This website uses cookies to ensure you get the best experience on our website. Learn more

Conspiracy Theorists Have a Fundamental Cognitive Problem, Say Scientists

And it can affect all of us.

The world’s a scary, unpredictable place, and that makes your brain mad. As a predictive organ, the brain is on the constant lookout for patterns that both explain the world and help you thrive in it. That ability helps humans make sense of the world. For example, you probably understand by now that if you see red, that means that you should be on the lookout for danger.

But as scientists report in a new paper published in the European Journal of Social Psychology, sometimes people sense danger even when there is no pattern to recognize — and so their brains create their own. This phenomenon, called illusory pattern perception, they write, is what drives people who believe in conspiracy theories, like climate change deniers, 9/11 truthers, and “Pizzagate” believers.

The study is especially timely; recent polls suggest that nearly 50 percent of ordinary, non-pathological Americans believe in at least one conspiracy theory.

Illusory pattern perception — the act of seeking patterns that aren’t there — has been linked to belief in conspiracy theories before, but that assumption has never really been supported with empirical evidence. The British and Dutch scientists behind the new study are some of the first to show that this explanation is, in fact, correct.

Think the Illuminati run the world? That likely depends on what patterns you see.

Article continues below

Elon Musk is pushing the boundaries of where we can go and what we can do. Don't miss a beat by signing up for Musk Reads, our weekly newsletter about all things SpaceX, Tesla, and The Boring Company.
Sign up for our newsletter:

The researchers came to this conclusion after conducting five studies on 264 Americans who focused on the relationship between irrational beliefs and illusory pattern perception. Initial studies revealed that the compulsion to find patterns in an observable situation was in fact correlated with irrational beliefs: People who saw patterns in random coin tosses and chaotic, abstract paintings were more likely to believe in conspiratorial and supernatural theories.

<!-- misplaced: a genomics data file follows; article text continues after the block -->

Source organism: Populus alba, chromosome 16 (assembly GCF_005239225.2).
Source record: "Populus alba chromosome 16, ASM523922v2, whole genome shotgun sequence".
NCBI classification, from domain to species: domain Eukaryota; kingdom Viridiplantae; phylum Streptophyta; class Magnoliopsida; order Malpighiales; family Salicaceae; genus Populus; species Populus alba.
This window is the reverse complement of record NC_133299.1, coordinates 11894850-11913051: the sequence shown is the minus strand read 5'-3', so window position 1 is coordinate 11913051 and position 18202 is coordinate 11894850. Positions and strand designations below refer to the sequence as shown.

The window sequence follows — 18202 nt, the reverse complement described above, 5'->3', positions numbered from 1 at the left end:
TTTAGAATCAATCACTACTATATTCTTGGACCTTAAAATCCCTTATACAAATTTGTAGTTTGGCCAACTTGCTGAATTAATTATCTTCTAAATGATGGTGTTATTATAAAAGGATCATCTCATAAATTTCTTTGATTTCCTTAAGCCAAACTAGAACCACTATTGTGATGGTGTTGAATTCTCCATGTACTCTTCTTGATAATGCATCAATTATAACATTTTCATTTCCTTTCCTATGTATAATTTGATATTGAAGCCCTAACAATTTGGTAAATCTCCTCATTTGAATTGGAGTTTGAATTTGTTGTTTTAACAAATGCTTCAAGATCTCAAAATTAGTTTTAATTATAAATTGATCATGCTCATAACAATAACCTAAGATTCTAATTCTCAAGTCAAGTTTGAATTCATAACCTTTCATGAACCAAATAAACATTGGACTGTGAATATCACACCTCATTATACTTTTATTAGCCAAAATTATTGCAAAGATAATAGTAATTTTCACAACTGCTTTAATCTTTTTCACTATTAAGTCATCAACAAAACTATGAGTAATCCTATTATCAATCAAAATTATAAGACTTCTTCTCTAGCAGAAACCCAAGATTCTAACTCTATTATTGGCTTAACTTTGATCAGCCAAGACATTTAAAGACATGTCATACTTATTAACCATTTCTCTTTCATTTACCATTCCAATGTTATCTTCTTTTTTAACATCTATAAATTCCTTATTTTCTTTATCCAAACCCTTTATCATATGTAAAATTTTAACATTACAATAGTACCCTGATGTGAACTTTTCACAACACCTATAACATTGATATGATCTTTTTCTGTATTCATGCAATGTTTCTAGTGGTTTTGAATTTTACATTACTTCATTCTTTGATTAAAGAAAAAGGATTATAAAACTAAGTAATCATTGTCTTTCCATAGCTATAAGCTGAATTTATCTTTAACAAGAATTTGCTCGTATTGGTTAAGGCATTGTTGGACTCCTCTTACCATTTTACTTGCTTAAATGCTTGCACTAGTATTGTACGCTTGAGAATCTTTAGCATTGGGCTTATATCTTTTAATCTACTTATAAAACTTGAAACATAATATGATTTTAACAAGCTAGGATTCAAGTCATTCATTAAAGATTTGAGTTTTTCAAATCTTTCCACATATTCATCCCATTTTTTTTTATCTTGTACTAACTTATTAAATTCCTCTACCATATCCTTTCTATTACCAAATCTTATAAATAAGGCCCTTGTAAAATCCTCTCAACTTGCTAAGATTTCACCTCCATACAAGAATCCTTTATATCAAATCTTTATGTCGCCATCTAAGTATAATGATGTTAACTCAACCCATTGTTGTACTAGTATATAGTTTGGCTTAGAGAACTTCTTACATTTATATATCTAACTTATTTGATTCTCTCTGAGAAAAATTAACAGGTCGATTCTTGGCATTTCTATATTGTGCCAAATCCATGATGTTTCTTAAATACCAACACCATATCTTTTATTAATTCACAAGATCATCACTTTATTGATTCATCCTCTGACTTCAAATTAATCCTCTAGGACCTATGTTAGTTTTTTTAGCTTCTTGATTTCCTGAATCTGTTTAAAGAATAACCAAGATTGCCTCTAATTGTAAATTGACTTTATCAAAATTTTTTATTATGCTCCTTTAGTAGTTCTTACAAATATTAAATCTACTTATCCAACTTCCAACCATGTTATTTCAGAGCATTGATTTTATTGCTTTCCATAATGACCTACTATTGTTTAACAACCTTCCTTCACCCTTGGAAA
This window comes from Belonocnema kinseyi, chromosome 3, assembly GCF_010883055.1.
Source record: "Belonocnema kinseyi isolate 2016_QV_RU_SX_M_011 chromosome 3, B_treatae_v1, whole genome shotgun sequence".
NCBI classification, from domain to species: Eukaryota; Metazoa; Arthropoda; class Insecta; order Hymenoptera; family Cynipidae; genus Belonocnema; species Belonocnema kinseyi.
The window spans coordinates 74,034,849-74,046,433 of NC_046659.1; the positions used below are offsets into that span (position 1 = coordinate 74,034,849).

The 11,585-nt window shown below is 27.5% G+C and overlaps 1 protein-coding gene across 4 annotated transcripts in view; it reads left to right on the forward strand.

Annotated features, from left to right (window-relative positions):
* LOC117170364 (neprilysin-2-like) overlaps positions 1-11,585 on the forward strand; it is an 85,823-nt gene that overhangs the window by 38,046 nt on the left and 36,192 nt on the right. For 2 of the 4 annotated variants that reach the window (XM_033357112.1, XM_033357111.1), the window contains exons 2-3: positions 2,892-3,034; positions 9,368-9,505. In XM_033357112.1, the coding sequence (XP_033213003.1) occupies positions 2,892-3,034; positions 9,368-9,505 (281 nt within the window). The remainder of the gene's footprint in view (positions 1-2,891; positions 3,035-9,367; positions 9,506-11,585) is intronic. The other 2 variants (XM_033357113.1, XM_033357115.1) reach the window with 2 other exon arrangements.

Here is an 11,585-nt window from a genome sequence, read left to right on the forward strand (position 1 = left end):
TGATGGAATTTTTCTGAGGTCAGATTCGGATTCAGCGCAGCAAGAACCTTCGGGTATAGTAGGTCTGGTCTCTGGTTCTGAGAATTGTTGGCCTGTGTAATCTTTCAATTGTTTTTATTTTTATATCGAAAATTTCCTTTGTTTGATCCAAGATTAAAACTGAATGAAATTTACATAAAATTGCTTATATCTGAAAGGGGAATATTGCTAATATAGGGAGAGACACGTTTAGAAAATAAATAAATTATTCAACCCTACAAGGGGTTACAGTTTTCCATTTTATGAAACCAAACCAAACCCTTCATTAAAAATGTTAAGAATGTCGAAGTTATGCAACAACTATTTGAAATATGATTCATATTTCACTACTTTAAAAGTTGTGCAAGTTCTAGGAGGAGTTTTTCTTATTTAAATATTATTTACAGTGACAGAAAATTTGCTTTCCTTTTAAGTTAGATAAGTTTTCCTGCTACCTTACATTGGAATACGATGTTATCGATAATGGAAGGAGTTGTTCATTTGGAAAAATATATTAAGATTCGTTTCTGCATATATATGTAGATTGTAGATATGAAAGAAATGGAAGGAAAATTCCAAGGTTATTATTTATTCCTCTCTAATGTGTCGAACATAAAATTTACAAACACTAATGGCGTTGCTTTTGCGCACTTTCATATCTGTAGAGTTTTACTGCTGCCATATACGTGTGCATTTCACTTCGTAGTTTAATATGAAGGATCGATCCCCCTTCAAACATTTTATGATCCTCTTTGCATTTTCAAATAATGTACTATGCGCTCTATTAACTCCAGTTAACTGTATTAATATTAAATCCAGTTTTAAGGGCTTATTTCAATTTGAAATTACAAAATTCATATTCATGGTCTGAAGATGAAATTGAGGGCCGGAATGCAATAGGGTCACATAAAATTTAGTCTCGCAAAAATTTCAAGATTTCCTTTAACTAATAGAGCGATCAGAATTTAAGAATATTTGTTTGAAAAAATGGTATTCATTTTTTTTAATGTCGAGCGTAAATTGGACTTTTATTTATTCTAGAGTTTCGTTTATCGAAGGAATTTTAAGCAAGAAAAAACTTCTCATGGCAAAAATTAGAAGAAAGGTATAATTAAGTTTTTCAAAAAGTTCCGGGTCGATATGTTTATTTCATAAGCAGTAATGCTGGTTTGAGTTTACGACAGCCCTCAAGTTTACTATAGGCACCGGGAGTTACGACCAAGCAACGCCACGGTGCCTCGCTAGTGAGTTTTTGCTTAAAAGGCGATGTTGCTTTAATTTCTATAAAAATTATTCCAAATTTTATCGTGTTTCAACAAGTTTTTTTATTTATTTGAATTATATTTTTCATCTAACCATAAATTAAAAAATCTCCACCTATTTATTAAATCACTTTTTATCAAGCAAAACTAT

The study showed how susceptible people can be to external influences, too. Reading about paranormal or conspiracy beliefs, the researchers report, caused a “slight increase in the perception of patterns in coin tosses, paintings and life,” and reading about one conspiracy theory made people more likely to believe in another one.

“Following a manipulation of belief in one conspiracy theory people saw events in the world as more strongly casually connected, which in turn predicted unrelated irrational beliefs,” write the authors.

Belief in conspiracy theories goes back centuries.

The researchers suggest that irrational beliefs are born from pattern perception because of the “automatic tendency to make sense of the world by identifying meaningful relationships between stimuli.” But distortions can happen, and the brain can connect dots that are actually nonexistent. People are bad at judging what’s random and believe that, often times, patterns are actually coincidences, which leads to irrational connections between unrelated stimuli. For example, just because societal power is dominated by the rich does not mean those rich people are Illuminati Satanists, though that is a thing that many people believe.